SYDNEY (Reuters) – Asian shares held within striking distance of recent decade highs on Tuesday and major currencies kept to narrow ranges, while the New Zealand dollar fell after the country’s incoming Labour government laid out its left-leaning priorities.
The policies were seen as unfriendly to foreign investment and immigration, and could prove negative for the New Zealand dollar, given the country runs a current account deficit.
The kiwi, the world’s 11th most-traded currency, duly shed all its early gains to trade at $0.6953, not far from a five-month trough of $0.6932 touched on Monday. The kiwi has fallen in four out of the last five sessions.
“The announcement…put NZD under broad pressure once more,” said Matt Simpson, Singapore-based senior analyst at Faraday Research.
“This may or may not necessarily turn out to be a bad thing but investors are focused on the uncertainty and shorting the kiwi.”
Elsewhere, the market is closely watching China and the 19th Communist Party Congress, which winds up on Tuesday and at which President Xi Jinping is expected to release the composition of the Standing Committee – the apex of power in the country.
MSCI’s broadest index of Asia-Pacific shares outside Japan was 0.1 percent firmer at 549.82 points, not far from a 10-year high of 554.63 set last week.
Japan’s Nikkei extended its 16-day winning streak to a 21-year peak while China’s blue-chip CSI300 index jumped to the highest in more than two years.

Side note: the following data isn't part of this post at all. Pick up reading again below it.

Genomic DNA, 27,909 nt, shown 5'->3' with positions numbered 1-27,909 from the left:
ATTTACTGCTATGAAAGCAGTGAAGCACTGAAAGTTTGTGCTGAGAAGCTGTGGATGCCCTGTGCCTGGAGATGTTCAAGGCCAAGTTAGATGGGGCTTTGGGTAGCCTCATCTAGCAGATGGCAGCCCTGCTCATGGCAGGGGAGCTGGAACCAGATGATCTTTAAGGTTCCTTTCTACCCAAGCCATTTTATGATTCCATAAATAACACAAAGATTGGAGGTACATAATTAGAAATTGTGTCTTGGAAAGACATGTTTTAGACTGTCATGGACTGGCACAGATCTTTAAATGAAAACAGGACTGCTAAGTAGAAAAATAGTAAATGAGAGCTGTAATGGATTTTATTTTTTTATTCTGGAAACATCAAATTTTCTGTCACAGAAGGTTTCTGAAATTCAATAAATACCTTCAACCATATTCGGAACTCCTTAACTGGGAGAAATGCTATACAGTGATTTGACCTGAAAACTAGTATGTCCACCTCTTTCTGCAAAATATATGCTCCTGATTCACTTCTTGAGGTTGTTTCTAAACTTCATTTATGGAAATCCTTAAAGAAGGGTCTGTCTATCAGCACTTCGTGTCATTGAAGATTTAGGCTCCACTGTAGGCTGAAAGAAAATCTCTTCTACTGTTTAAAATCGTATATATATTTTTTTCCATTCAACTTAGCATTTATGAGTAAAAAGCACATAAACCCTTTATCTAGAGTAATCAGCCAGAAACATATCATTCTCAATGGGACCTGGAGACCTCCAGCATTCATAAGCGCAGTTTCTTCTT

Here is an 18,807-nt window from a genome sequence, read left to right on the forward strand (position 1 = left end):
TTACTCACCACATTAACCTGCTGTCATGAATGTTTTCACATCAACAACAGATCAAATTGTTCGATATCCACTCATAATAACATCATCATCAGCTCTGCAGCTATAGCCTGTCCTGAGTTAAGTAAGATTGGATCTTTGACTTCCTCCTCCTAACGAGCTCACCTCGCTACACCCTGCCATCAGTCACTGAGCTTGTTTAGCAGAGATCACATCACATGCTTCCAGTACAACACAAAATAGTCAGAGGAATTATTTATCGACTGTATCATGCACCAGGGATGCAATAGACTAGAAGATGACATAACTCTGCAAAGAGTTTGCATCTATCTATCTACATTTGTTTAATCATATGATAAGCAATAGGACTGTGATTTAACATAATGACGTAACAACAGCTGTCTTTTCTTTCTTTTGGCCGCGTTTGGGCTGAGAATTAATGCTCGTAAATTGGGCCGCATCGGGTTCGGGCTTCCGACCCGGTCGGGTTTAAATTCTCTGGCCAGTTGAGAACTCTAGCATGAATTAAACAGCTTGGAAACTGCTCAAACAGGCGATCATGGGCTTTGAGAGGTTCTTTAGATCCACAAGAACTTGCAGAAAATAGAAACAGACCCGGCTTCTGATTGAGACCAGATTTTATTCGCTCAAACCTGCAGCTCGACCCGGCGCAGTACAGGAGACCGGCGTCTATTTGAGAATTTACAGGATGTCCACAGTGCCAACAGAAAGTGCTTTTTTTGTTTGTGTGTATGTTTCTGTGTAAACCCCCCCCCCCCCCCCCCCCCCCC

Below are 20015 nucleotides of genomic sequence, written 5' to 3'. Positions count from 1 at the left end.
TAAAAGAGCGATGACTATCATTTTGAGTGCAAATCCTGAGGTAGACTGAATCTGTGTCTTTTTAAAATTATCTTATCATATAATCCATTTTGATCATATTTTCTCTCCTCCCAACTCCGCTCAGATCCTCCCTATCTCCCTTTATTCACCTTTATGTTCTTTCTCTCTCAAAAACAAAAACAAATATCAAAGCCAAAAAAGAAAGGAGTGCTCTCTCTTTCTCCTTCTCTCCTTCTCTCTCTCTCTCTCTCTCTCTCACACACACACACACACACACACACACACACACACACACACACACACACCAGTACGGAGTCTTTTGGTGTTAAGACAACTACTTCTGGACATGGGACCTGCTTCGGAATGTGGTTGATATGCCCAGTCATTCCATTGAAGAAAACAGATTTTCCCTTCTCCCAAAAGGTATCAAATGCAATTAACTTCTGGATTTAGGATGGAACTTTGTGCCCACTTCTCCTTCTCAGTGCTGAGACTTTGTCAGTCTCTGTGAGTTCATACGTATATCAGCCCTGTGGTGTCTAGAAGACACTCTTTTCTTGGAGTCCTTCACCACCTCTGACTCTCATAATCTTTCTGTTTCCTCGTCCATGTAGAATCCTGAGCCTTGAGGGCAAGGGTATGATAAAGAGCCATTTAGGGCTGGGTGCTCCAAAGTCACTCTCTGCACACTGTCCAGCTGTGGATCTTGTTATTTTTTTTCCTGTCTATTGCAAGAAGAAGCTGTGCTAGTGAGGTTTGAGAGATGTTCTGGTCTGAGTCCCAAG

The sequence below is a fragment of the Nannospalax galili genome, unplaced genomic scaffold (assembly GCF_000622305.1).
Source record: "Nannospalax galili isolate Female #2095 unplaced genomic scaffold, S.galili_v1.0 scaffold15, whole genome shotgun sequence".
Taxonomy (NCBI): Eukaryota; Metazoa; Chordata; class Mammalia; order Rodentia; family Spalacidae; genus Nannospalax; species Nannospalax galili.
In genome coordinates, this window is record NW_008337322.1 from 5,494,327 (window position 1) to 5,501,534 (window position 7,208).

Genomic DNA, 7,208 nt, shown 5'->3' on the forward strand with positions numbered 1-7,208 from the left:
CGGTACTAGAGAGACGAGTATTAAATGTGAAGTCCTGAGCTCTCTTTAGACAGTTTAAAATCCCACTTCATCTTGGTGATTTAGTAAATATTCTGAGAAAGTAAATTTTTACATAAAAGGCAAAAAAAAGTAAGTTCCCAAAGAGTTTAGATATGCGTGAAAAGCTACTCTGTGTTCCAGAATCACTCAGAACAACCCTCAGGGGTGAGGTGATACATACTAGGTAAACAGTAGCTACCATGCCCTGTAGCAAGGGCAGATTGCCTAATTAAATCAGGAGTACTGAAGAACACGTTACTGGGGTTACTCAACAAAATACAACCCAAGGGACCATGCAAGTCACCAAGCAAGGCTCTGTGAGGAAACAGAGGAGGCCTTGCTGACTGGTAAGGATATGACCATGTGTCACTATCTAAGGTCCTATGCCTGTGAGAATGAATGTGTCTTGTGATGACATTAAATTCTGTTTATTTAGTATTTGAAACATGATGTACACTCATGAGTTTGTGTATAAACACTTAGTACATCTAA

“Whether the gains can continue this week is obviously yet to be seen. I remain a bull, but of the view that these markets are tired, fatigued and need new information to fuel the beast,” said Chris Weston, chief strategist at IG Markets.
In the United States, the Dow Jones Industrial Average fell 0.23 percent, the S&P 500 lost 0.40 percent and the Nasdaq Composite slipped 0.64 percent.
Corporate results will dominate near-term sentiment with earnings from General Motor, McDonald‘s, and Lockheed Martin due later in the day.
European STOXX 600 shares rose 0.16 percent, although Madrid’s bourse IBEX shed 0.6 percent as Spain’s crisis entered another week.
Madrid took the unprecedented step of firing the government of Catalonia on Saturday in a last resort to thwart its push for independence. Catalan leaders called for civil disobedience in response.
In Germany, the far-right Alternative (AfD) party is set to clash with other parties over its nomination for a senior parliamentary post when the Bundestag meets on Tuesday.
The political tensions have weighed on the euro which hovered near two-week lows at $1.1760. The market is on edge ahead of a European Central Bank meeting on Thursday where it is expected to announce some form of policy tapering.
Investors were also biting their nails as suspense builds over who might be the next chair of the Federal Reserve after Janet Yellen’s term expires in February.
U.S. President Donald Trump has indicated an announcement is expected “very shortly.”
The market is betting on Federal Reserve Governor Jerome Powell as the likely choice while Trump is also weighing on Stanford University economist John Taylor and current Fed chief Yellen.
The dollar index inched lower to 93.7 but stayed in sight of a recent two-month peak.
In commodities, spot gold was mostly unchanged at $1281.15 an ounce.
Brent crude added 3 cents to $57.40, while U.S. crude rose 5 cents to $51.95 a barrel.
Reporting by Swati Pandey; Editing by Sam Holmes and Jacqueline Wong